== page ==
Regarding this remedy, Sam Gervaise Jones, U.K. head of client consulting at bfinance, London, said, "There is no indication on whether independent advice should be sought as part of the recommended compulsory tenders for fiduciary management, but we would not be surprised to see that specified in the final decision."

He also said there is "little comment on investment consultants providing advice that results in clients utilizing asset management products managed by the same consultant," where the consultant acts as a money manager rather than OCIO.

And besides a move from the feared requirement that firms would have to split out advisory and OCIO services, the CMA also backed off from making the employment of a professional trustee mandatory.

"That makes sense," said Peter Dorward, Edinburgh-based managing director at IC Select Ltd., which provides third-party consultant and OCIO monitoring and other services. "They have a great part to play and add significant value, but not all schemes are of the size to be able to afford a professional trustee."

Proportionate response

While the call for increased regulatory scrutiny and the changes such as compulsory searches mean increased costs for the industry and, ultimately, pension funds, sources largely felt the proposals were justified.

"There is clearly a regulatory burden that is being added to our business, but it is proportionate," WTW's Mr. Francis said.

Regarding mandatory procurement, "I think the tender regime clearly introduces a bit more cost in the industry — and I do think that's proportionate — but there is a concern about the imposition of that on every single mandate regardless of size," he added.

There's also a risk to OCIO business.

"Clearly the mandatory tendering from a fiduciary manager, or an adviser offering fiduciary management, point of view may mean they would risk losing more of their clients to a (different) fiduciary manager and not win that mandate if it goes into a tender situation," said Mr. Dorward. "The fact that the CMA is suggesting anything awarded in the last five years should go through a tender process could (mean OCIOs) risk losing clients."

Regarding the cost to pension funds of mandatory searches, the CMA proposed a "supporting remedy" of enhanced trustee guidance and oversight by The Pensions Regulator. Mr. Dorward thinks this will help.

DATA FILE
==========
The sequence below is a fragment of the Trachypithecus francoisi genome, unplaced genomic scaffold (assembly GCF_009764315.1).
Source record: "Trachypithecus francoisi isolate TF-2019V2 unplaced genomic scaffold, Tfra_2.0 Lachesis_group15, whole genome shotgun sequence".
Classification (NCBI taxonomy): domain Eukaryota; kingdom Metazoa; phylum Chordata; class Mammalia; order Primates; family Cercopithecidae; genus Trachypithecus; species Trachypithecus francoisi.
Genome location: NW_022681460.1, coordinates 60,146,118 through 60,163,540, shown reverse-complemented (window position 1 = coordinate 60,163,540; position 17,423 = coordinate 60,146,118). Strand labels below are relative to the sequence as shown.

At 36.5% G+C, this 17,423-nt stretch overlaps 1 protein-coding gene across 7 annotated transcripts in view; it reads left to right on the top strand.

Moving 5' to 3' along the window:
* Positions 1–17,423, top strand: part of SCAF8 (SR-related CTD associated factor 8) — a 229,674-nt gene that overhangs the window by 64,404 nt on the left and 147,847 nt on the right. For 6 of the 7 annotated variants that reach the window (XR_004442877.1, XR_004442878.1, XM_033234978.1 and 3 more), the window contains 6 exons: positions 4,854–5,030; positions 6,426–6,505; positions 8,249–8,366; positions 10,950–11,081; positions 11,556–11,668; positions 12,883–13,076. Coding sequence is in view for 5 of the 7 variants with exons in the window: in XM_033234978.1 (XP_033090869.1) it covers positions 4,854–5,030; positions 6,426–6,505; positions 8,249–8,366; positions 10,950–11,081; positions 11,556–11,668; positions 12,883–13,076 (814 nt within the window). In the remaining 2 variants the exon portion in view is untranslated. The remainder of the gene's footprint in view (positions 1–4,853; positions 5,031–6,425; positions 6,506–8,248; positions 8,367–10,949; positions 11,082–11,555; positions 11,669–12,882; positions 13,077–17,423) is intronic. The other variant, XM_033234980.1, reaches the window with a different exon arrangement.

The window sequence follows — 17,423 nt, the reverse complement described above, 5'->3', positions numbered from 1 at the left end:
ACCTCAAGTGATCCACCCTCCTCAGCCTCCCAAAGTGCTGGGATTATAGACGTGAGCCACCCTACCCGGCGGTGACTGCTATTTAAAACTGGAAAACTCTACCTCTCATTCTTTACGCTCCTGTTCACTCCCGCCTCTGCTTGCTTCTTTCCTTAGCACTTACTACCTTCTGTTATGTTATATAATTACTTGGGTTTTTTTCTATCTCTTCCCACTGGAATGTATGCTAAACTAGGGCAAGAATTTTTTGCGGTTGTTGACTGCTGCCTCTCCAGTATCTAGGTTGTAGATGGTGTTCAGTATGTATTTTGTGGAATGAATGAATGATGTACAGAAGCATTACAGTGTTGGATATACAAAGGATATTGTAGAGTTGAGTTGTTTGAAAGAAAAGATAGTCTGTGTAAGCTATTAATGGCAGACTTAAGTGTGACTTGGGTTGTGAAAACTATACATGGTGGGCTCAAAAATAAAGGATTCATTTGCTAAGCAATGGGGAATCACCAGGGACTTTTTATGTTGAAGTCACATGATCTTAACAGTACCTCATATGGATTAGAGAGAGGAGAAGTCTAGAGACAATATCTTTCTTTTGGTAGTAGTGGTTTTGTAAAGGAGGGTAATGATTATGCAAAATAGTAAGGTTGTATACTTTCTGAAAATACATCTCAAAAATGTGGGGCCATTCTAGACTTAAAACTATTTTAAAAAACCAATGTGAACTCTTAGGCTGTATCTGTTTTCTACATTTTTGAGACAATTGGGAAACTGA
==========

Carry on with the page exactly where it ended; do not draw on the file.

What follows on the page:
Added bfinance's Mr. Gervaise Jones: "Although tendering for asset management services can be more resource-intensive for pension funds than simply switching the relationship with the same consultant (or) fiduciary management firm, assessing a small shortlist, it is our experience that this cost is more than compensated for by the benefits of broad, robust searches. These benefits include better fees and terms, driven by stronger competition."

He added executives at bfinance do not see "pain points for consultants, although there are some 'known unknowns' such as the framework that will be used to assess asset manager product recommendations, and we strongly hope the CMA will consult with a broad range of providers, including smaller specialist consultants, when designing that framework."

The PLSA's Ms. Escott also highlighted a need for care and attention in some of the proposals. "There was potential that a spanner could be thrown into the works if overzealous mandatory tendering — or even switching — had been recommended by the CMA. This would have been an additional burden on trustees who are already dealing with significant levels of compliance. … We also welcome the recommendation for additional guidance for trustees to follow, but would stress that this will need to be carefully designed given the vast amount of information already out there for schemes."